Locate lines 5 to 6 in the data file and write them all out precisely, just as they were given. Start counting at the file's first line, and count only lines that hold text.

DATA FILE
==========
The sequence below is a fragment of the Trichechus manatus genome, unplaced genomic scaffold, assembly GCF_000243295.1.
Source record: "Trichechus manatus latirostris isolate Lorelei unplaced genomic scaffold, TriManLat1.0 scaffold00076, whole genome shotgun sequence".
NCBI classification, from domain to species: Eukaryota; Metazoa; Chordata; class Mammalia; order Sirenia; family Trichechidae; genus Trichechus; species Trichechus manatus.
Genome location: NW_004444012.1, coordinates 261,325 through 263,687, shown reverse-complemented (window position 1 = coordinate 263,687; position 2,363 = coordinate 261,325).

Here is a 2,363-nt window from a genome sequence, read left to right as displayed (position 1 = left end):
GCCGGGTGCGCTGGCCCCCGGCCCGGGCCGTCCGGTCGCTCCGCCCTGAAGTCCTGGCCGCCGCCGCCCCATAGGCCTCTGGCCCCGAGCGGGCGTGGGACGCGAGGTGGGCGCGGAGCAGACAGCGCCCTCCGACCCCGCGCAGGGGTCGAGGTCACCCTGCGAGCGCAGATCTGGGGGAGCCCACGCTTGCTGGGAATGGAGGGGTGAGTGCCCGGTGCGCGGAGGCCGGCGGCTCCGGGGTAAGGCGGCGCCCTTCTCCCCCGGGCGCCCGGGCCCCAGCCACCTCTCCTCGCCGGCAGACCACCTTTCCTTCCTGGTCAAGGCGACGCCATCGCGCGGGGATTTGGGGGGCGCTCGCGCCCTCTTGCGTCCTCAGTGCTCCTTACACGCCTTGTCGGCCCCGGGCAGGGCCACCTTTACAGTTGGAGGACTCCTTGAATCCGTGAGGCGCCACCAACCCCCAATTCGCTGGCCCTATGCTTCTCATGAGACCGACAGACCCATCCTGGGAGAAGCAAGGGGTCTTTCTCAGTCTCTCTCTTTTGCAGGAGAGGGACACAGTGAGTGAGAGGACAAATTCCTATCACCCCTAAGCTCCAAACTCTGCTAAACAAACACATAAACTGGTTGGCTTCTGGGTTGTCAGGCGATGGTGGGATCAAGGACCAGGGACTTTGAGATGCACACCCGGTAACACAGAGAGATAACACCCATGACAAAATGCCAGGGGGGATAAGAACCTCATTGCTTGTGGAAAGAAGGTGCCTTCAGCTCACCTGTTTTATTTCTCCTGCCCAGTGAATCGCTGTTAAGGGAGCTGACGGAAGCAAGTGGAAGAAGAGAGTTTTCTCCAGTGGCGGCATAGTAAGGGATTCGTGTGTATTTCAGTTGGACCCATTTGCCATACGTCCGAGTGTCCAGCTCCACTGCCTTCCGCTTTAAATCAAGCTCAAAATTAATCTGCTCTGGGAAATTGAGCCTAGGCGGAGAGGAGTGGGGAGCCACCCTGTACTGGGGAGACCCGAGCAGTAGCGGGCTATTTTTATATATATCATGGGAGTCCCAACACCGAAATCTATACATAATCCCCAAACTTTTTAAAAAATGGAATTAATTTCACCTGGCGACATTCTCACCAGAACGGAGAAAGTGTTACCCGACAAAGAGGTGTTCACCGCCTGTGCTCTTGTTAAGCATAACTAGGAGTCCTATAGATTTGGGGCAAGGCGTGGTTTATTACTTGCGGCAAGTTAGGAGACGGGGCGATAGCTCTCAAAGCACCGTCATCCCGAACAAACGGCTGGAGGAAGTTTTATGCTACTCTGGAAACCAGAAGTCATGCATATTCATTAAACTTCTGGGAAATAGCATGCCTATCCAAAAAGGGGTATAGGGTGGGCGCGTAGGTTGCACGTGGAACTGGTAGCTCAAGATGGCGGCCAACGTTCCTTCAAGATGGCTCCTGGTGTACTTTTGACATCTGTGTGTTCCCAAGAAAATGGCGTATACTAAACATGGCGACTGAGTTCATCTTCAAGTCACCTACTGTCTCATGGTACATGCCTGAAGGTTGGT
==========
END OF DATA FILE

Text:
Here is a 2,363-nt window from a genome sequence, read left to right as displayed (position 1 = left end):
GCCGGGTGCGCTGGCCCCCGGCCCGGGCCGTCCGGTCGCTCCGCCCTGAAGTCCTGGCCGCCGCCGCCCCATAGGCCTCTGGCCCCGAGCGGGCGTGGGACGCGAGGTGGGCGCGGAGCAGACAGCGCCCTCCGACCCCGCGCAGGGGTCGAGGTCACCCTGCGAGCGCAGATCTGGGGGAGCCCACGCTTGCTGGGAATGGAGGGGTGAGTGCCCGGTGCGCGGAGGCCGGCGGCTCCGGGGTAAGGCGGCGCCCTTCTCCCCCGGGCGCCCGGGCCCCAGCCACCTCTCCTCGCCGGCAGACCACCTTTCCTTCCTGGTCAAGGCGACGCCATCGCGCGGGGATTTGGGGGGCGCTCGCGCCCTCTTGCGTCCTCAGTGCTCCTTACACGCCTTGTCGGCCCCGGGCAGGGCCACCTTTACAGTTGGAGGACTCCTTGAATCCGTGAGGCGCCACCAACCCCCAATTCGCTGGCCCTATGCTTCTCATGAGACCGACAGACCCATCCTGGGAGAAGCAAGGGGTCTTTCTCAGTCTCTCTCTTTTGCAGGAGAGGGACACAGTGAGTGAGAGGACAAATTCCTATCACCCCTAAGCTCCAAACTCTGCTAAACAAACACATAAACTGGTTGGCTTCTGGGTTGTCAGGCGATGGTGGGATCAAGGACCAGGGACTTTGAGATGCACACCCGGTAACACAGAGAGATAACACCCATGACAAAATGCCAGGGGGGATAAGAACCTCATTGCTTGTGGAAAGAAGGTGCCTTCAGCTCACCTGTTTTATTTCTCCTGCCCAGTGAATCGCTGTTAAGGGAGCTGACGGAAGCAAGTGGAAGAAGAGAGTTTTCTCCAGTGGCGGCATAGTAAGGGATTCGTGTGTATTTCAGTTGGACCCATTTGCCATACGTCCGAGTGTCCAGCTCCACTGCCTTCCGCTTTAAATCAAGCTCAAAATTAATCTGCTCTGGGAAATTGAGCCTAGGCGGAGAGGAGTGGGGAGCCACCCTGTACTGGGGAGACCCGAGCAGTAGCGGGCTATTTTTATATATATCATGGGAGTCCCAACACCGAAATCTATACATAATCCCCAAACTTTTTAAAAAATGGAATTAATTTCACCTGGCGACATTCTCACCAGAACGGAGAAAGTGTTACCCGACAAAGAGGTGTTCACCGCCTGTGCTCTTGTTAAGCATAACTAGGAGTCCTATAGATTTGGGGCAAGGCGTGGTTTATTACTTGCGGCAAGTTAGGAGACGGGGCGATAGCTCTCAAAGCACCGTCATCCCGAACAAACGGCTGGAGGAAGTTTTATGCTACTCTGGAAACCAGAAGTCATGCATATTCATTAAACTTCTGGGAAATAGCATGCCTATCCAAAAAGGGGTATAGGGTGGGCGCGTAGGTTGCACGTGGAACTGGTAGCTCAAGATGGCGGCCAACGTTCCTTCAAGATGGCTCCTGGTGTACTTTTGACATCTGTGTGTTCCCAAGAAAATGGCGTATACTAAACATGGCGACTGAGTTCATCTTCAAGTCACCTACTGTCTCATGGTACATGCCTGAAGGTTGGT